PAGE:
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The posterior vermis of the cerebellum selectively inhibits 10-Hz sympathetic nerve discharge in anesthetized cats

By Susan M. Barman and Gerard L. Gebber


We studied the changes in inferior cardiac sympathetic nerve discharge (SND) and mean arterial pressure (MAP) produced by aspiration or chemical inactivation (muscimol microinjection) of lobule IX (uvula) of the posterior vermis of the cerebellum in baroreceptor-denervated and baroreceptor-innervated cats anesthetized with urethane. Autospectral analysis was used to decompose SND into its frequency components. Special attention was paid to the question of whether the experimental procedures affected the rhythmic (10-Hz and cardiac-related) components of SND. Aspiration or chemical inactivation of lobule IX produced an approximately three-fold increase in the 10-Hz rhythmic component of SND (P ≤ 0.05) in baroreceptor-denervated cats. Total power (0- to 20-Hz band) was unchanged. Despite the absence of a change in total power in SND, there was a statistically significant increase in MAP. In baroreceptor-innervated cats, neither aspiration nor chemical inactivation of the uvula caused a significant change in cardiac-related or total power in SND or MAP. These results are the first to demonstrate a role of cerebellar cortical neurons of the posterior vermis in regulating the frequency composition of naturally occurring SND. Specifically, these neurons selectively inhibit the 10-Hz rhythm-generating network in baroreceptor-denervated, urethane-anesthetized cats. The functional implications of these findings are discussed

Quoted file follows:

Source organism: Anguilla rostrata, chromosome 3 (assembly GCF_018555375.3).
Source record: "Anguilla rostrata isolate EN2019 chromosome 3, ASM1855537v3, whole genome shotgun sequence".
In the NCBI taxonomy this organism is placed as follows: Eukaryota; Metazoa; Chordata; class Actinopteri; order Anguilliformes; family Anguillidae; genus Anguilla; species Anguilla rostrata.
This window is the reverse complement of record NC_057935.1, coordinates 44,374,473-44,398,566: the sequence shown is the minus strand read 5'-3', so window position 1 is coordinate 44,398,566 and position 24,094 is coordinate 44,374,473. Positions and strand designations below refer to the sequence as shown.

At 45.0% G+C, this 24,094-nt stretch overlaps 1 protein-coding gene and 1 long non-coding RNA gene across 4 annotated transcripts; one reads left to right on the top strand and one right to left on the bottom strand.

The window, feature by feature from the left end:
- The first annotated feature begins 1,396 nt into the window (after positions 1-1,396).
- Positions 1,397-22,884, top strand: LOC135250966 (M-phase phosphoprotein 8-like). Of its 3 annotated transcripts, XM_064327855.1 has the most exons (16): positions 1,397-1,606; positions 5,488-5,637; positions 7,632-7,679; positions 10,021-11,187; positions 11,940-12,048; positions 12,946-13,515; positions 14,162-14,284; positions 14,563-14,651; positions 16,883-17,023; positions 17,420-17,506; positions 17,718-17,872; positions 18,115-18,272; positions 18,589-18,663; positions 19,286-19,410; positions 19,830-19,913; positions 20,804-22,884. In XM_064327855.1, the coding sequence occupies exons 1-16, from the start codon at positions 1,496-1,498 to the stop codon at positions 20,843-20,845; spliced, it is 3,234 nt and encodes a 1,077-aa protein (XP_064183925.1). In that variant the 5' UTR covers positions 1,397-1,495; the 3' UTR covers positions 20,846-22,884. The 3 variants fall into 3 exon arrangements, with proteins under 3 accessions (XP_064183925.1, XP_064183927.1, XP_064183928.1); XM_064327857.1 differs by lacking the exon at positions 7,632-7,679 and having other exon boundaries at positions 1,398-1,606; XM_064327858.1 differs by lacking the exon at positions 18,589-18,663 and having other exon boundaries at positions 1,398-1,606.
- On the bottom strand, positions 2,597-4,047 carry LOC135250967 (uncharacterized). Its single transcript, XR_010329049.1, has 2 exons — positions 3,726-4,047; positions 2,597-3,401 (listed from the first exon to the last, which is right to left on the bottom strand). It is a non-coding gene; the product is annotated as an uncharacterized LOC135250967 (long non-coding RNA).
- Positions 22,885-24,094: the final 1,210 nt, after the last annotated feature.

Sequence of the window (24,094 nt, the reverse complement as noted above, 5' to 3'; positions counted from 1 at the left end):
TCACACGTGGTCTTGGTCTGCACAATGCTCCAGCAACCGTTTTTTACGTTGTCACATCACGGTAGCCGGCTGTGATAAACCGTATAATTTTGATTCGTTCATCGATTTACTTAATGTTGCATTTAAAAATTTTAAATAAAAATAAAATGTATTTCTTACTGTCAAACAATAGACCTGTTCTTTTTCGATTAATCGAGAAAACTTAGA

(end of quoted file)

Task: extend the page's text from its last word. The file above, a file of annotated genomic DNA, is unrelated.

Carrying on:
Topics: Articles
Publisher: American Physiological Society
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Provided by: PubMed Central
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